A loss of consortium claim is a type of legal action that can be brought by the loved one of a person who has been severely injured or killed as a result of someone else’s negligence. It is a claim that seeks financial compensation for the personal losses suffered by the spouse or family member due to the injury, such as loss of companionship and affection.
Loss of consortium is the pursuit of damages, or financial compensation, for a loss of comfort, companionship, love, affection, intimacy, parental guidance and other benefits connected to a close familial relationship. It argues that these losses would not have been suffered had the victim of the accident not sustained his or her injury. If the injury was caused by someone else’s negligence or wrongful act, that person or party can be held liable (financially responsible) for family members’ loss of consortium.
A loss of consortium claim can be made separately – on its own – or as part of a larger personal injury lawsuit. It is often filed after a traumatic incident, such as a car crash, truck accident, slip and fall accident, workplace disaster, or medical malpractice. If a person is injured in a preventable accident and the injury renders the victim unable to engage in the activities that he or she previously enjoyed with a loved one, or unable to care for his or her spouse the same way, a loss of consortium claim may be filed.
Loss of consortium claims are most often filed by the accident victim’s spouse. A spouse may suffer losses such as time, activities, household services, companionship, care, love, affection and sexual intimacy. Another common claimant is the child of the injured party. Children may lose opportunities to spend time, play or go to events with a parent after a serious accident. An injury that causes a cognitive disability, such as a traumatic brain injury, could also lead to the loss of parental guidance, advice and support. These losses can entitle children to compensation.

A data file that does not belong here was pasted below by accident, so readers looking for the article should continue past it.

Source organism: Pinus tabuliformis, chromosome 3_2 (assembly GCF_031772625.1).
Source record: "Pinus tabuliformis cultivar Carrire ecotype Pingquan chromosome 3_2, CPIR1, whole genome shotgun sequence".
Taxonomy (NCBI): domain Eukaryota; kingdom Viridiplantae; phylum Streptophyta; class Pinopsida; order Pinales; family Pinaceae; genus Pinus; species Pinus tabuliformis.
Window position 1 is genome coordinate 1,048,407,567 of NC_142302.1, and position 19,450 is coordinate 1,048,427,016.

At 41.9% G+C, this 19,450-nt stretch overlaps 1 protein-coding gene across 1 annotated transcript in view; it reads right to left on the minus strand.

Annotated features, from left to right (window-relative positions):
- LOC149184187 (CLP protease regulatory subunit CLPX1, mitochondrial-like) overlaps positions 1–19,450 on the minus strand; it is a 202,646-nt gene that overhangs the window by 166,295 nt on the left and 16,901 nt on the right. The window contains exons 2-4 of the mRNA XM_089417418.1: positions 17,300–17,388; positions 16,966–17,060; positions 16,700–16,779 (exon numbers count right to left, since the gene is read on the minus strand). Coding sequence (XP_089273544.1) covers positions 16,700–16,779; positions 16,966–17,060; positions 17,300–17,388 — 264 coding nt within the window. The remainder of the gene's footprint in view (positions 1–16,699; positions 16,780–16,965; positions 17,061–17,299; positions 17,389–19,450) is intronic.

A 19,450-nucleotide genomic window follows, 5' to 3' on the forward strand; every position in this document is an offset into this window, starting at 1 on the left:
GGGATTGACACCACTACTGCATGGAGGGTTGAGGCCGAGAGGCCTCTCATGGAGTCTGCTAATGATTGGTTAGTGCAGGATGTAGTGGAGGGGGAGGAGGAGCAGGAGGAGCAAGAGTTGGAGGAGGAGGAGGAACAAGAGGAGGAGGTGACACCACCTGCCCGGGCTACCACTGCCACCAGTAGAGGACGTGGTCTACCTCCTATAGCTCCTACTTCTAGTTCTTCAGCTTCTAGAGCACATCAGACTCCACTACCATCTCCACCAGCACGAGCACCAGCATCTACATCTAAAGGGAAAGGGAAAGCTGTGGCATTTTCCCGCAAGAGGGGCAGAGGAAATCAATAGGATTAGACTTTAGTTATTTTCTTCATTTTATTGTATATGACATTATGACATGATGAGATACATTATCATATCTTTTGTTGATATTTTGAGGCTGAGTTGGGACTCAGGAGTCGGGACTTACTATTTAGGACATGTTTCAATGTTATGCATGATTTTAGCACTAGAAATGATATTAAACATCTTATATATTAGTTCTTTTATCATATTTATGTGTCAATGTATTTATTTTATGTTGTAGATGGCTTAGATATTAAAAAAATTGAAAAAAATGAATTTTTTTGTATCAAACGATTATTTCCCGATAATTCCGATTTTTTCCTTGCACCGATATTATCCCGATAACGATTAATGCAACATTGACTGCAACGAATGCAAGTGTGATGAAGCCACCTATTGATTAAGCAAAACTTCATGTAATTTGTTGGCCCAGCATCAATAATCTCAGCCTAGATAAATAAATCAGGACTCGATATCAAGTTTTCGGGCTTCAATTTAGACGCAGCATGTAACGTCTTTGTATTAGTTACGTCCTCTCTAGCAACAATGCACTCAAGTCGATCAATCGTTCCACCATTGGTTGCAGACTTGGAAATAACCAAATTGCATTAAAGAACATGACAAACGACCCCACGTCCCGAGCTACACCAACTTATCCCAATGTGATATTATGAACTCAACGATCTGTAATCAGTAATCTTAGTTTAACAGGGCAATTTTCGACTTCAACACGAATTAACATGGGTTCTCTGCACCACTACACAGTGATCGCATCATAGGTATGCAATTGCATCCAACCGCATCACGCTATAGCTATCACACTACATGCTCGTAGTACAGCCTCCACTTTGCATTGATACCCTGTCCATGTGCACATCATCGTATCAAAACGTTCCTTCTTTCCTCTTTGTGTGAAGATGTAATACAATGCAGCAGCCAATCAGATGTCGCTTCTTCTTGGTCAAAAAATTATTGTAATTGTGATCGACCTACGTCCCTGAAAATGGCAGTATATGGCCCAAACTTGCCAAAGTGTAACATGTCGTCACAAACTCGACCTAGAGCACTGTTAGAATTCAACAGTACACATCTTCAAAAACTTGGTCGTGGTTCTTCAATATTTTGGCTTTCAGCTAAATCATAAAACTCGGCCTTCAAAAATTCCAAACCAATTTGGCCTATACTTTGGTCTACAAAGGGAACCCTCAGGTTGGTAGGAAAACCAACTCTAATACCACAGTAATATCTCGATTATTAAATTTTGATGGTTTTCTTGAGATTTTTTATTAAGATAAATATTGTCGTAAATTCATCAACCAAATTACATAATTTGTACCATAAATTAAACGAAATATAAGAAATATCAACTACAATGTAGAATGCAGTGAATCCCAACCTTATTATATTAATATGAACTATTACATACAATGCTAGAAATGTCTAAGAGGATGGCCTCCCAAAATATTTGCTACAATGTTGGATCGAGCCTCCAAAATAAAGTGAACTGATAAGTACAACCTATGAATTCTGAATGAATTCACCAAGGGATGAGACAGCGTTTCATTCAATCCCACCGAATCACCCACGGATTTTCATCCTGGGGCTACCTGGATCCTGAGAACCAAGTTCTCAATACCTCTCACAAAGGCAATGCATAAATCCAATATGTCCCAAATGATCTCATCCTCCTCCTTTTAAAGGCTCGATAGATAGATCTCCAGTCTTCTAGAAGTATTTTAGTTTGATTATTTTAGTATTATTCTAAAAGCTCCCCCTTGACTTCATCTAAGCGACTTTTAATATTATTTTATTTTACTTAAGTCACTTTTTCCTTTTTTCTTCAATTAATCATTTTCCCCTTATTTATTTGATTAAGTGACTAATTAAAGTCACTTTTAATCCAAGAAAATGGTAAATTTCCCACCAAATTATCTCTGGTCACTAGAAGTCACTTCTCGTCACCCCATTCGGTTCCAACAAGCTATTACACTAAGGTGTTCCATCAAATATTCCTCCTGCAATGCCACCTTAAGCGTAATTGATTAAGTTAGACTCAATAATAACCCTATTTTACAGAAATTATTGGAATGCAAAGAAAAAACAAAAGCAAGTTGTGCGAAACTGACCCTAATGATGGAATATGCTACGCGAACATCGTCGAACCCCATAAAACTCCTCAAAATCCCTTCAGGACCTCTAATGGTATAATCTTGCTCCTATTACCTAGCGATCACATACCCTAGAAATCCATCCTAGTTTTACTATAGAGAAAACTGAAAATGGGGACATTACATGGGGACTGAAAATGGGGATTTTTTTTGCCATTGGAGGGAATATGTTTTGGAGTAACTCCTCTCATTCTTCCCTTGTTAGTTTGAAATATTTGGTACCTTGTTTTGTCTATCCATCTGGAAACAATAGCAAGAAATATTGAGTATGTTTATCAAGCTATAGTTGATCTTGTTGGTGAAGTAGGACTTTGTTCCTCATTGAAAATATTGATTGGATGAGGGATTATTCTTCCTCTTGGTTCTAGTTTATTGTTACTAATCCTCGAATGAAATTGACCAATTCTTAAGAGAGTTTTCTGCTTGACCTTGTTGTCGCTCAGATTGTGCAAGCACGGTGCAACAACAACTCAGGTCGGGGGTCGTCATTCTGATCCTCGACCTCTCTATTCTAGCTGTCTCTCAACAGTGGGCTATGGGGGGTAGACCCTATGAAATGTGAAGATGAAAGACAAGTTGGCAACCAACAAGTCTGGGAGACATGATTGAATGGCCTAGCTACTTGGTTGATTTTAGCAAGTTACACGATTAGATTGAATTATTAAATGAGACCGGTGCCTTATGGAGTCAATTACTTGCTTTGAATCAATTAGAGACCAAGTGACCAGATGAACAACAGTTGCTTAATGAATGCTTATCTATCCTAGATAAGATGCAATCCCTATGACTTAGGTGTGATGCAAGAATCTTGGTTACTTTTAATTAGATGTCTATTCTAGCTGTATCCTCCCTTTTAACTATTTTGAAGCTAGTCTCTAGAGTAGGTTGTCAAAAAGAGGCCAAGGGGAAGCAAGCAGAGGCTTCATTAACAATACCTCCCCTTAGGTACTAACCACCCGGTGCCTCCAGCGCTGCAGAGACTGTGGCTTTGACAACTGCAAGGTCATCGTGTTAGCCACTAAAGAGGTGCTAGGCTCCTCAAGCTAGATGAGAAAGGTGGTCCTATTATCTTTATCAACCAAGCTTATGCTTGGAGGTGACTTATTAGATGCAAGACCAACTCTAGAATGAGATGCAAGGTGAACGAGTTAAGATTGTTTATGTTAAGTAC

Most loss of consortium claims involve catastrophic injuries, meaning long-term or permanent injuries. The injury must be severe enough to interfere with or take away the victim’s ability to care for or spend time with loved ones to have a valid loss of consortium claim. This type of damage falls under the category of “pain and suffering,” also known as noneconomic damages. It is a loss that is intangible to the person filing the claim. Other examples of noneconomic damages are emotional distress and mental anguish.
Loss of consortium damages are more difficult to calculate than economic damages such as medical costs. They are subjective and often open to interpretation. Along with other general damages in a pain and suffering award, the value of a loss of consortium claim is typically determined by a jury after hearing (and seeing) how the injury has impacted the victim. Calculating this award may involve testimony from family members, friends, medical experts and other witnesses who can attest to the impact the injury has had on the relationship.
The amount that can be awarded for loss of consortium may be limited by state law or the limits on the defendant’s insurance policy. In Colorado, a damage cap or legal limit exists on the amount of pain and suffering damages – including loss of consortium – that can be sought by a claimant. Currently, this cap is $642,180 in most civil cases, adjusted for inflation annually. In addition, loss of consortium compensation may be limited by how much the defendant has available on his or her insurance policy. It may be possible, however, to recover through the defendant’s personal assets.